Cruising to Canada? Drunk Drivers Beware!

Just when you think you have heard everything  . . .  along comes a story like this.

Dianna Hilliard, an attorney in Missouri with 25 years of experience handling drunk driving cases, explains that if you are a passenger with a DWI / DUI conviction you may have a problem entering Canada during your cruise.  In a blog entitled "On a Cruise to Canada???  DWI Conviction?  May need a special waiver to enter Canada," Ms. Hilliard writes:

"A DWI incident will effect your ability to go to Canada.

Canada - Cruise - DUI - DWICanadian authorities are reported to be refusing admission to drivers with a DWI conviction in the USA.  Such records are immediately available on Canada Immigration computers and may show convictions as far back as 20 years ago.  Those with such convictions may be able to get a waiver for up to 30 days visitation upon payment of a $200 (Canadian) fee.  A single DWI conviction may be permanently expunged from the Canadian computers for payment of $400 (Canadian).  Canadian officials are reported justifying the fees because they feel DWI is a serious crime and it is a way of keeping "undesirables" out of Canada. 

This includes passengers on a cruise.  What should you do?  First, plan ahead, way ahead as Canada may take over 6 months to decide on a special waiver .  .  ."

It seems strange that a passenger who enters Canada only for an afternoon and returns to the cruise ship which leaves at 6:00 p.m. (and doesn't even rent a car) could be be prevented from entering the country for a drunk driving arrest 5 or 10 years ago.  It seems particularly strange because at any given time there are hundreds of drunk passengers on the cruise ships as they enter Canadian waters.  

Does anyone know of a passenger who was denied entering Canada because of a DWI / DUI conviction?

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Tom Carten - September 17, 2010 12:07 PM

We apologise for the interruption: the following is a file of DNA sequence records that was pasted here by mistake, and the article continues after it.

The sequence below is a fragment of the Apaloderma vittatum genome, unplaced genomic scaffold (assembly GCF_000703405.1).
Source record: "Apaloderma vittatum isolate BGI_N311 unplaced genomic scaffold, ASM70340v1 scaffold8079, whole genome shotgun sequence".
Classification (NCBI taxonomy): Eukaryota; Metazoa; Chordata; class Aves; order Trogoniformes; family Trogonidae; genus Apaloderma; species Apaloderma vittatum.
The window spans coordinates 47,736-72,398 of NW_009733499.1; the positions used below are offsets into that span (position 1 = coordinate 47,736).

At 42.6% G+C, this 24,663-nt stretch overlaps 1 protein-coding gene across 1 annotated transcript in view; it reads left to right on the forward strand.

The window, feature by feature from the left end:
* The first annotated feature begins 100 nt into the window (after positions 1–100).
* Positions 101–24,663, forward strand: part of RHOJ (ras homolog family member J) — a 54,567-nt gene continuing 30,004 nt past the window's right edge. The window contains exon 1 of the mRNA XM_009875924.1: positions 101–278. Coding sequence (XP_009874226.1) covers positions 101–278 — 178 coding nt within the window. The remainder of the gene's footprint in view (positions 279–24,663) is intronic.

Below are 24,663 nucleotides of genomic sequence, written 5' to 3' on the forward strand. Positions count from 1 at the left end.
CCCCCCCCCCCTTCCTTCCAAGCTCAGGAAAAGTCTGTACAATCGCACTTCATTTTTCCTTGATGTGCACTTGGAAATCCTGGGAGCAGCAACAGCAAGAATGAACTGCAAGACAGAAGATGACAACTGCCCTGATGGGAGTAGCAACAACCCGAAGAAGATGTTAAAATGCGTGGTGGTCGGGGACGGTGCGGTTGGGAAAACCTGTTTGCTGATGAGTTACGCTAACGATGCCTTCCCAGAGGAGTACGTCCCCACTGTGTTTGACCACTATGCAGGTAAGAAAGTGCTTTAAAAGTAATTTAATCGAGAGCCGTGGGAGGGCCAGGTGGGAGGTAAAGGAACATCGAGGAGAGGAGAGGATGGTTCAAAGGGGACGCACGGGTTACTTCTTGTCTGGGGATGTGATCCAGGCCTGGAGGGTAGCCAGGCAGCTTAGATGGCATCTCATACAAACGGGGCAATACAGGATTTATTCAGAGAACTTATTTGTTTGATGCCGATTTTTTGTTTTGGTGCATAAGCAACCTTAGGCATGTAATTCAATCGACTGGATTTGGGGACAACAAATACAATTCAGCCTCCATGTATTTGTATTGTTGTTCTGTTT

Canada refusing entry for DUI's:

This is nothing new. Canada has been refusing entry for any crime which resulted in an arrest for individuals over the age of 18. They check out with NCIC when you reach the border, if driving, or the manifest of the cruise line.

One report was of a man who, when in college, shoplifted a candy bar as part of a prank. Arrested, he paid the fine, swept the store's (or police station's) parking lot as part of the deal and all was forgotten. Until he tried to enter Canada some twenty years later.

I may be wrong, but I think we've been doing the same thing to the Canadians for a much longer time and they got tired of it. Karma.

CST - September 19, 2010 8:25 AM

Yes -- Canadians are also refused for the same thing when heading into the US. This doesn't mean that every person with a minor charge gets refused. If you choose to be rude to the Border Guard that has the right to refuse your entry, they may just choose to turn you away. Seems fair to me. If I had to guess, I'll bet that "Candy Bar Man" was rude to the Border Guard. I travel across the US border quiet a bit for work, and I see all sorts of people treating the guards with disrespect. Shameful. It's a privilege to visit another country -- people need to remember that.

As a Canadian, I fully support DUI drivers being turned away. Actions have consequences. DUI has a number of consequences (killing someone, losing your license, jail time, etc), and has the added consequence of potentially not being allowed the visit the Great White North.

Linda - September 4, 2011 7:58 PM

question? we are leaving on a cruise on oct 1 from NY just found out that one of our passengers is 3 time dui and owes back child support ihs he going any place we have backup if he cant go

CR - July 19, 2014 4:07 PM

We just returned from a cruise to Alaska with a one day stop in Victoria. My husband was denied entry because of misdemeanor that occurred in 1993! Those bastards made him feel humiliated and not worth a pig's eye. All this from a country who let known terrorists through their country to destroy the US.

Oh, but for $1000 he could "plead his case" before some jackass who would have the authority to "pardon" him for a 4 hour stopover. And in this kangaroo court scenario, if "da judge" decides the offender is not good enough, that's a thousand bucks down the drain!

I have this message for the Canadians: Suck my big toe Canada....we drove all over last year without a problem. You'll never see another god damned dime from me.

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